Summer is finally here! And so is that time-honored tradition: the family road trip.
Whether you’re hitting the road because it’s cheaper than flying or because you want to show your kids the beauty of the country, the one thing you probably dread about a road trip is packing. Unless you have an RV with unlimited space, knowing what to pack can be confusing, esp. if your spouse or kids demand that they be able to take every little thing they “might” need. There are some general guidelines you can follow to make sure that you have what you need and a few things that your family wants too.
General Packing Tips
Several weeks before your trip you should set some rules with your family. You’ll need to have your general packing plan in place so that you know how much space is available for each family member. Then clearly tell them your rules — and, yes, you and your spouse have to abide by the same limits:
- How many changes of clothing each is allowed (both for the road part of the vacation and the destination, as the weather may be decidedly different at different stages of the trip).
- How much entertainment they may pack. This may include tablets, smartphones, toys, DVDs for the car player, etc.
- How many snack items they are allotted. This includes both cooler snacks, like yogurt cups and dried goods like granola bars and fruit strips.
- Clearly list what they are responsible for packing themselves and which luggage they are allowed.
A few suggestions. Give each family member a book bag or small pack that will hold all their entertainment items for the trip. Get color-coded bags or label them so everyone knows which is theirs. Consider having a small lunch box or bag for each family member to keep in the car as well. This will hold their snacks for the day, so there will be no fighting over who ate whose granola bar or bag of chips.
Every family will have a different packing list. Your destination, length of trip, number of family members, weather conditions, etc., will impact what you need. If you plan your packing around the following, you’ll have a good chance of not forgetting anything:
- Clothing — limit how much clothing each family member can bring based on how much space there is in the suitcases. Remember to take into account different weather conditions at different legs of your journey.
- Cooler — experienced road trippers know you need one big cooler for the back of the vehicle for large items and meal prep like sandwich meats or tubs of cut veggies and pre-made salads. You’ll also want a smaller cooler in the front or middle of the vehicle. This will hold just enough drinks and snacks for a given leg of travel. You can refill it at a rest stop or gas station.
- Meal Kits — paper plates, napkins, plastic utensils, etc. Tailor the kit to the food you’re taking with you and keep it all in one big ziploc bag.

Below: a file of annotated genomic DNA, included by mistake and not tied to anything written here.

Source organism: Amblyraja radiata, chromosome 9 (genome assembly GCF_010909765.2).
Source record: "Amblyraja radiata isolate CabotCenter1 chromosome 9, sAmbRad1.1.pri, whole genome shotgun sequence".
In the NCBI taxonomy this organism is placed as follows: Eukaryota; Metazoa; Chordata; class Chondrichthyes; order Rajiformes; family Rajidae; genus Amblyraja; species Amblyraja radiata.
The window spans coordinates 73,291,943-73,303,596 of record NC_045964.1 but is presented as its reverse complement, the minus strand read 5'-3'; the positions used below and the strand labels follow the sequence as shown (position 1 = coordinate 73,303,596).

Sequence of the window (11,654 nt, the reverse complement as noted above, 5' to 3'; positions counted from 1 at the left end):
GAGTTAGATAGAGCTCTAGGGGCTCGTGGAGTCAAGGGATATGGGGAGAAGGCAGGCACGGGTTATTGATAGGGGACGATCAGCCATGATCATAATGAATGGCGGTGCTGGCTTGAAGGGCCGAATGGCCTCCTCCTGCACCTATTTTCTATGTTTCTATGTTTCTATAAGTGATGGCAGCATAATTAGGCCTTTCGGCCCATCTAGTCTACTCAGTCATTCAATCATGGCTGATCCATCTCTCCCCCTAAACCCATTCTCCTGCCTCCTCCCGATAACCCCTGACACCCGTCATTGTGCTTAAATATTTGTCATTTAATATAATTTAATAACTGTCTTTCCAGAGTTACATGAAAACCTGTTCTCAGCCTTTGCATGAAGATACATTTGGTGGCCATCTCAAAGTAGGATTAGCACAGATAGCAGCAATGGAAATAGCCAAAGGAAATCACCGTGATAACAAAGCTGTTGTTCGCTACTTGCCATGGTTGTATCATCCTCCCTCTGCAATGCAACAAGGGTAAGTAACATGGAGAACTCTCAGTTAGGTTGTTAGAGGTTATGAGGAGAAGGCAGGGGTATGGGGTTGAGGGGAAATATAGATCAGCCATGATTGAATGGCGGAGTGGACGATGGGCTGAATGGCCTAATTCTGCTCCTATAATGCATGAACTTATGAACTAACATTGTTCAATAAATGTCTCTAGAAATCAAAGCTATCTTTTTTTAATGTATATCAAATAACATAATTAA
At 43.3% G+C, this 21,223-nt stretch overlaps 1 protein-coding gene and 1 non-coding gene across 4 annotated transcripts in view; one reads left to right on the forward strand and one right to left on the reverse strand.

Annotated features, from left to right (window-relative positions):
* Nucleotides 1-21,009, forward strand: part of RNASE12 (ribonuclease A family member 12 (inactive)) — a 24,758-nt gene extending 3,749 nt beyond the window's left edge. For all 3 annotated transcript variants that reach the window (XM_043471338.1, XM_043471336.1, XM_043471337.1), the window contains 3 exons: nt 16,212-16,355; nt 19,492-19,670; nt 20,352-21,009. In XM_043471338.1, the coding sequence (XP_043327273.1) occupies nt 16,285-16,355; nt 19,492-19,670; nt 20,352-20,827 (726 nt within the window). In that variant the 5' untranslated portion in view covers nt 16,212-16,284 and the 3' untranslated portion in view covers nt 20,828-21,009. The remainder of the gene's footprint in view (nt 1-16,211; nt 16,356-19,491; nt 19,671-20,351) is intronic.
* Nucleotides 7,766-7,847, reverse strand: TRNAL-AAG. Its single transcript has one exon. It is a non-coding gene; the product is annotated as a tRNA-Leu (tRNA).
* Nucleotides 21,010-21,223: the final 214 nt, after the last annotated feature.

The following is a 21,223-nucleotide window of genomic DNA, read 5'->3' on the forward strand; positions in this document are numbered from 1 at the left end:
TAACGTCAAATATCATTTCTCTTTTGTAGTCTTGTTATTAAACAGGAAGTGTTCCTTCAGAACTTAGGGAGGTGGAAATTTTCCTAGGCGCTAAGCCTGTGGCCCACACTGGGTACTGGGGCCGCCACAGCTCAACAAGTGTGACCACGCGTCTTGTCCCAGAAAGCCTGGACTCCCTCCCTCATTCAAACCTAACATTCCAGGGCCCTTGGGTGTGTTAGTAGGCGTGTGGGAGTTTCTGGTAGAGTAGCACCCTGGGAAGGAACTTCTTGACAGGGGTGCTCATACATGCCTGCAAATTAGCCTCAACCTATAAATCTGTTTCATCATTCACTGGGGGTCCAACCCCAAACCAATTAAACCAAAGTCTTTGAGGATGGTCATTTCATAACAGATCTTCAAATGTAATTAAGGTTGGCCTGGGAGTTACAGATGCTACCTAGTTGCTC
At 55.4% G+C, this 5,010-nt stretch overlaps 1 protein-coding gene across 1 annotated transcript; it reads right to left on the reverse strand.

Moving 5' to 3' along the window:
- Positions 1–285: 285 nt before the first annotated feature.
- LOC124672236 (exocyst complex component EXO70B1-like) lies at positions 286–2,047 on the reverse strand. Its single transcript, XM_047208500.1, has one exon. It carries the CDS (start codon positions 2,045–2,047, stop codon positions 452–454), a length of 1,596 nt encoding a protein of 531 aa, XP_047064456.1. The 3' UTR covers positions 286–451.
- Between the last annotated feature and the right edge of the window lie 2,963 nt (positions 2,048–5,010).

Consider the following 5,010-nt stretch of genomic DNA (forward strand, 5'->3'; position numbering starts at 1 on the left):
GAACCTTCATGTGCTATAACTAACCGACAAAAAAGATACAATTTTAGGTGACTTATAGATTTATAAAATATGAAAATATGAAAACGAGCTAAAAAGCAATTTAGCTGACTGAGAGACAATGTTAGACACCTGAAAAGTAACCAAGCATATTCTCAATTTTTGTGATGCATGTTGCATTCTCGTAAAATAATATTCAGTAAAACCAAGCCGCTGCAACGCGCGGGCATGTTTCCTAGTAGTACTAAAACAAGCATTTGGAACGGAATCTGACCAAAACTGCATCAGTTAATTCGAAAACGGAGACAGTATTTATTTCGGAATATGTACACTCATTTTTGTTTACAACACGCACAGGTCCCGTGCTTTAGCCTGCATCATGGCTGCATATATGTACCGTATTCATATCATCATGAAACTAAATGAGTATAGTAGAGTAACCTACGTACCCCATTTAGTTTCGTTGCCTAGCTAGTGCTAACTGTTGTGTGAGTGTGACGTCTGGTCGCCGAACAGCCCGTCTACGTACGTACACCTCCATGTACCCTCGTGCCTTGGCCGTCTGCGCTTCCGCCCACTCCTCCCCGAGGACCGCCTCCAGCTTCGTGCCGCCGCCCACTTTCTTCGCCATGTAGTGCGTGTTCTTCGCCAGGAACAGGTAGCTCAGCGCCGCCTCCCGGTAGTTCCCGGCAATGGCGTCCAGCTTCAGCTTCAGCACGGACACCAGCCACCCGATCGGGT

- Itinerary — it’s good to have some sort of GPS device. If your car doesn’t have one, there’s probably one on your phone or tablet. You should also invest in a good road atlas. Get the big picture of your route and consult when the phone is out of range (it does happen, esp. if you’re exploring a scenic back road route). Apps — In addition to a good GPS, you can load up your device with other useful apps. Some to consider: weather, compass, elevation reader, mileage trackers, and apps for finding rest stops, gas stations, and roadside attractions on your route. You should also spend some time before hitting the road making sure your kids have appropriate games, music, and even books downloaded on their devices so they aren’t using your data on the road.
- Adapters and Chargers — All those devices need charging. Make sure everyone has the chargers, earbuds, and adapters needed for their phones, tablets, iPods, etc.
- Emergency Kit — You need two emergency kits. The first is for your car and should have a flashlight, tire repair kit, flare, etc. You should also check your car’s first aid kit (you do have one, right?). Replace outdated items and replenish the supply of bandages and other first aid items as needed.
- Clean up Kit — a small box or tub that slides under the seat can be used to hold trash bags, paper towels, wet wipes, and even a stain stick for quickly treating stains on the upholstery or your kids’ clothing. Don’t forget to have a plan for dirty laundry too. Toss an extra garbage bag in your suitcase or an actual laundry bag in the back of the car. It’ll make it easier to do laundry when you get home, or on the road if needed.
Now You’re Ready to Hit the Road!
Packing for a road trip is a lot of work. Having a clear plan, with guidelines for every family member and clear checklists to make sure everything makes it to the car is key. Better to invest the time now to minimize the stress in the days leading up to the trip. With a good system in place, you’ll be able to relax and enjoy the road.